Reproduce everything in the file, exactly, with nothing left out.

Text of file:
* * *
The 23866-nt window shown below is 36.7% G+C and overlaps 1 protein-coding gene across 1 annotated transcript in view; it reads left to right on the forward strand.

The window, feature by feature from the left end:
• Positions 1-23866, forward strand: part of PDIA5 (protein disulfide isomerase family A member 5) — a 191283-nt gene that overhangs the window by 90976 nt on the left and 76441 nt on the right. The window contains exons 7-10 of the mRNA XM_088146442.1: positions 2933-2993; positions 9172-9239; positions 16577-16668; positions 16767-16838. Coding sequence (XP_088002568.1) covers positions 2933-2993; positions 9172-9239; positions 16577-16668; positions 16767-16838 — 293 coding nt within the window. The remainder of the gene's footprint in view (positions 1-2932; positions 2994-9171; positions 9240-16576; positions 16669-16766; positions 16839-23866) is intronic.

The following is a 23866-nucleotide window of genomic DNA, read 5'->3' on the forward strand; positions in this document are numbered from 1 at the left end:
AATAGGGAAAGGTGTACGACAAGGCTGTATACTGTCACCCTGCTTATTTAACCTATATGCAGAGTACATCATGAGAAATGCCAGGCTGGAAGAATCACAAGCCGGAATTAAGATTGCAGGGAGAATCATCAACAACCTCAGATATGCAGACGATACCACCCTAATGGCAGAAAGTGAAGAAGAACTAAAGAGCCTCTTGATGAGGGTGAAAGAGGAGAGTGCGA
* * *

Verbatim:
The 23866-nt window shown below is 36.7% G+C and overlaps 1 protein-coding gene across 1 annotated transcript in view; it reads left to right on the forward strand.

The window, feature by feature from the left end:
• Positions 1-23866, forward strand: part of PDIA5 (protein disulfide isomerase family A member 5) — a 191283-nt gene that overhangs the window by 90976 nt on the left and 76441 nt on the right. The window contains exons 7-10 of the mRNA XM_088146442.1: positions 2933-2993; positions 9172-9239; positions 16577-16668; positions 16767-16838. Coding sequence (XP_088002568.1) covers positions 2933-2993; positions 9172-9239; positions 16577-16668; positions 16767-16838 — 293 coding nt within the window. The remainder of the gene's footprint in view (positions 1-2932; positions 2994-9171; positions 9240-16576; positions 16669-16766; positions 16839-23866) is intronic.

The following is a 23866-nucleotide window of genomic DNA, read 5'->3' on the forward strand; positions in this document are numbered from 1 at the left end:
AATAGGGAAAGGTGTACGACAAGGCTGTATACTGTCACCCTGCTTATTTAACCTATATGCAGAGTACATCATGAGAAATGCCAGGCTGGAAGAATCACAAGCCGGAATTAAGATTGCAGGGAGAATCATCAACAACCTCAGATATGCAGACGATACCACCCTAATGGCAGAAAGTGAAGAAGAACTAAAGAGCCTCTTGATGAGGGTGAAAGAGGAGAGTGCGA